granted civil and criminal immunity, defending
    against such complaints can still be costly and time-
    consuming. Also, immunity does not apply for
    malpractice (e.g., incompetent assessment,
    negligence)
      Criminal Penalties for knowingly
     and willfully making a false report
 Any person who knowingly and willfully makes
  a false report or counsels another to make a false
  report is guilty of a felony of the third degree
  punishable by up to five years in prison.
 In addition, the department may impose a fine not
  to exceed $10,000 for each violation. A false
  report is a report of child abuse, neglect or
  abandonment or adult abuse, neglect or
  exploitation that is made to the central abuse
  hotline which is not true and is made maliciously,
  e.g., for the purpose of: harassing or harming
  another person; financial gain; acquiring custody
  of a child.
   RISK MANAGEMENT STRATEGIES

 Follow APA‟s Ethical Principles and Code of
  Conduct & APA‟s Guidelines for Psychological
  Evaluations in Child Protection Matters
 Stay within your boundaries of competence!
 Work based on established and current scientific
  and professional knowledge
 Obtain informed consent and notify participants of
  confidentiality limits at the outset
 Avoid situations and roles that may impair
  objectivity, competence, or effectiveness
 Document professional work consistent with
  professional and scientific standards
 In complex CSA cases, it is prudent
   to consult with a knowledgeable
   colleague or attorney about your
professional obligations and potential
 liabilities before becoming involved

The consultant/colleague should be
 knowledgeable about the pertinent ethical
 guidelines and the practices of Florida‟s
 Board of Psychology as well as pertinent
 legal statutes and practice guidelines.
     OTHER ROLES FOR
PSYCHOLOGISTS IN CSA CASES
  CLINICAL ROLES IN CSA CASES

Evaluation and treatment planning for
 children who are confirmed victims
Therapist for confirmed victims and
 their families
Therapist for child molesters
    FORENSIC ROLES IN CSA CASES
  Evaluation, Consultation and/or Testimony,
  regarding, for example:
Strengths/weaknesses of various theories re. the
 suspected CSA (dependency and family court;
 personal injury litigation)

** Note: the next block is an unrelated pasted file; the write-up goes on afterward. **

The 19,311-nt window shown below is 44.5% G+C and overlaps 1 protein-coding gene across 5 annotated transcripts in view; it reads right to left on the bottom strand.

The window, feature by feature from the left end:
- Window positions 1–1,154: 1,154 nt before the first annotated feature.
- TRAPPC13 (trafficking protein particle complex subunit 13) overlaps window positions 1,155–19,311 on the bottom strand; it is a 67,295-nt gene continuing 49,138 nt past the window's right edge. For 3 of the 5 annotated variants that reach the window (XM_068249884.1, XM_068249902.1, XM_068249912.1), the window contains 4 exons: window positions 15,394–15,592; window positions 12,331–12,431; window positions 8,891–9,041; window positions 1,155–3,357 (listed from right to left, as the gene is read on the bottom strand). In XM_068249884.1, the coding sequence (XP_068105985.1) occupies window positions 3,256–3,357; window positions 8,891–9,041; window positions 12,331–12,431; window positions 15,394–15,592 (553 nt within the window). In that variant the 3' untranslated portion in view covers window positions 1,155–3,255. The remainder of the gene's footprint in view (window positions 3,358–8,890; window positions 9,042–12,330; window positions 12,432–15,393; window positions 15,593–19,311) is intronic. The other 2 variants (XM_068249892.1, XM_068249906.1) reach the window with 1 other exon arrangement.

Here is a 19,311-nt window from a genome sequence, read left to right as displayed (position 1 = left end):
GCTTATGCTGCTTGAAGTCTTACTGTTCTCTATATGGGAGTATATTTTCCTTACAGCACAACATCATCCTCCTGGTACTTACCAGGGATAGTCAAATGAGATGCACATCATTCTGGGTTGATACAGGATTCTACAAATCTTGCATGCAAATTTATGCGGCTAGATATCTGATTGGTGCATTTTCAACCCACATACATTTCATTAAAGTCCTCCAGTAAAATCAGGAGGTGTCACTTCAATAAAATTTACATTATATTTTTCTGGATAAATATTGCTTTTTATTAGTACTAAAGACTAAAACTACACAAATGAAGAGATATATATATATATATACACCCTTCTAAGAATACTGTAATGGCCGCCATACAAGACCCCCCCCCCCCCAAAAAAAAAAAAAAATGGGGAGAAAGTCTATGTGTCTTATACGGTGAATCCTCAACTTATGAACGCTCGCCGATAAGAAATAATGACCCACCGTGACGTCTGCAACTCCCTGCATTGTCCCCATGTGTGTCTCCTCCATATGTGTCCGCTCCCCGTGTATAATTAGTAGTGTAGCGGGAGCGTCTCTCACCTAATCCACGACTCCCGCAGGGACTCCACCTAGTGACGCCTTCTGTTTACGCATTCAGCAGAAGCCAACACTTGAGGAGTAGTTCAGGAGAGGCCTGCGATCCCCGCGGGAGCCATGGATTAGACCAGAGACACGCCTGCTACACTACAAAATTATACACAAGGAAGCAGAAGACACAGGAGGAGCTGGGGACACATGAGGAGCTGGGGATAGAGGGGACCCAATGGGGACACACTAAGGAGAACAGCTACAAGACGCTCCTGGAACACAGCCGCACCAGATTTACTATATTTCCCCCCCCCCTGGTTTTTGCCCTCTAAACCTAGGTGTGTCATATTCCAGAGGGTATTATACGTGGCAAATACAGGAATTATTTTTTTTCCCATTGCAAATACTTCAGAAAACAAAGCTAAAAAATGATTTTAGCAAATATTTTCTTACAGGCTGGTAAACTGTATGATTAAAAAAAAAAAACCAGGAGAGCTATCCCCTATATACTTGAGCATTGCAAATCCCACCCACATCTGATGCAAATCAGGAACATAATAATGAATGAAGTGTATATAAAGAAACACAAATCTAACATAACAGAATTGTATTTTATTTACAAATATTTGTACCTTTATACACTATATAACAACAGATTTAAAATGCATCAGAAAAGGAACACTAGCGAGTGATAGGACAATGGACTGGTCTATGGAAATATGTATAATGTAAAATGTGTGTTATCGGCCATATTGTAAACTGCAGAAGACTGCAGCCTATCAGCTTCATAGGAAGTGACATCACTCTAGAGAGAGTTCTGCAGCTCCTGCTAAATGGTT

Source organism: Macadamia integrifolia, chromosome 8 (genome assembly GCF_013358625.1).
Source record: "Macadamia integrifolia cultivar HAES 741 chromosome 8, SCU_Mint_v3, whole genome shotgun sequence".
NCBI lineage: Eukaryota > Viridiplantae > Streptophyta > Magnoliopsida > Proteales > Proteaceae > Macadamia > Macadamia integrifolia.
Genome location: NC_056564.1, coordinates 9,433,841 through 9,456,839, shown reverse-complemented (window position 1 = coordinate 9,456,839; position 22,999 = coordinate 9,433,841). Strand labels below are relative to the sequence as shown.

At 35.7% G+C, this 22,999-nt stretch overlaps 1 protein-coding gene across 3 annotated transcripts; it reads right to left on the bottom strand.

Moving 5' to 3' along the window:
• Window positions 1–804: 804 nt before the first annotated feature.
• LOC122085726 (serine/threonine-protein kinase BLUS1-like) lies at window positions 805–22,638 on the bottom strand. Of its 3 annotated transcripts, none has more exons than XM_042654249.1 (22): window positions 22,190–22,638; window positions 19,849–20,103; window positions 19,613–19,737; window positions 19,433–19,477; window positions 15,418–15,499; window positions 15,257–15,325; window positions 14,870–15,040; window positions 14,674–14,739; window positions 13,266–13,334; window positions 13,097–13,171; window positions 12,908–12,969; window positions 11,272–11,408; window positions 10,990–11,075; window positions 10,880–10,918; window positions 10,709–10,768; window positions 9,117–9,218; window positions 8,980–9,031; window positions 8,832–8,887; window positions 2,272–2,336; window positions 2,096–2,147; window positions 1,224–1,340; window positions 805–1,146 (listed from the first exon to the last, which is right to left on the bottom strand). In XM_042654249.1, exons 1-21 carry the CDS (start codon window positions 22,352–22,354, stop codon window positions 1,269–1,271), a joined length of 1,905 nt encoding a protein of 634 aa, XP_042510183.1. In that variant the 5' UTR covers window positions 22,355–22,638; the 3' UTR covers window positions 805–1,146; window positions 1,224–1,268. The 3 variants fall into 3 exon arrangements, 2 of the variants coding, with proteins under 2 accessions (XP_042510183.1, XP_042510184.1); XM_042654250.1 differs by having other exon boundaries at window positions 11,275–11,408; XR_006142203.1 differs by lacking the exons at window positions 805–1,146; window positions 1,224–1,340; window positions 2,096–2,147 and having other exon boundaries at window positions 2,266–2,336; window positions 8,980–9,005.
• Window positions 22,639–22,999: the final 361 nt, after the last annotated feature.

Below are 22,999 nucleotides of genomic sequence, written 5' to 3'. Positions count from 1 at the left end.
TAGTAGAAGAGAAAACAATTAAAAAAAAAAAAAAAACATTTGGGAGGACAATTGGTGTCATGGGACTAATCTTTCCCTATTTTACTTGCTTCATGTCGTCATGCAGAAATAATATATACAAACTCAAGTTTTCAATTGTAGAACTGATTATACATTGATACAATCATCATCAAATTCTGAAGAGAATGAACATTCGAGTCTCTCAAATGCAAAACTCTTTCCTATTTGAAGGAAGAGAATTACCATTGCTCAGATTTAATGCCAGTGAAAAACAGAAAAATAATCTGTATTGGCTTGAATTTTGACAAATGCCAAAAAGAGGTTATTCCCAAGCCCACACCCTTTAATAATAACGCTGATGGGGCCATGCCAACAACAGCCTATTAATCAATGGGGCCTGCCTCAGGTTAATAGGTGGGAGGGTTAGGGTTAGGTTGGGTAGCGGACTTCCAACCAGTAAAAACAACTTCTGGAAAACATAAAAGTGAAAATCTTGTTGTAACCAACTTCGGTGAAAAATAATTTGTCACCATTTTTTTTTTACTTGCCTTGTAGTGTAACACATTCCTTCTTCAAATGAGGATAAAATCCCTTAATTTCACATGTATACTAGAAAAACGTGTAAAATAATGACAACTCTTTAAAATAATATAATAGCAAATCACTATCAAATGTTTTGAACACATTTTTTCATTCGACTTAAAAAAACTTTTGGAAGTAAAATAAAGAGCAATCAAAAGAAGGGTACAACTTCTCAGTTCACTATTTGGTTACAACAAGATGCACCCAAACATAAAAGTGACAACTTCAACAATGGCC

Custody of the child (dependency and family court)
Treatment recommendations re. victim & offender
 and risk assessment re. offender (dependency and
 family court; personal injury litigation)
The psychological impact of the abuse (personal
 injury litigation- “damages”)
The disclosure process among sexually abused
 children (criminal court)
 Differences in Clinical and
Forensic Roles in CSA Cases
   In actual practice, clinical and
 forensic roles sometimes overlap
•Child in therapy for non-abuse issues
may make sexual abuse allegations
•Child in therapy for previously reported
sexual abuse may make new sex abuse
allegations
•In some case, it may be in the child‟s
best interest for the forensic evaluator to
see the child for therapy afterwards-but
beware of role confusion
       Qualifications of the
       Forensic Evaluator

This role requires specialized
 training and supervision and a high
 level of competence.
           Basis for Involvement for
             Forensic Evaluators
Generally, the forensic evaluator should be
 court-appointed
This reduces the likelihood of bias and
 encourages the participation of all of the
 relevant parties.
It also reduces the risk of complaints to the
 Board of Psychology and law suits—
 especially in family court matters
              Principles of
          Forensic Evaluation
       in Child Protection Matters
The child‟s wellbeing is paramount
 (not the wishes of the parents or their
 attorneys). This is also dictated by law.
Objectivity and absence of bias are
 critical. Avoid multiple relationships, i.e.,
 the former therapist for any of parties
 should not       be     conducting such
 evaluations.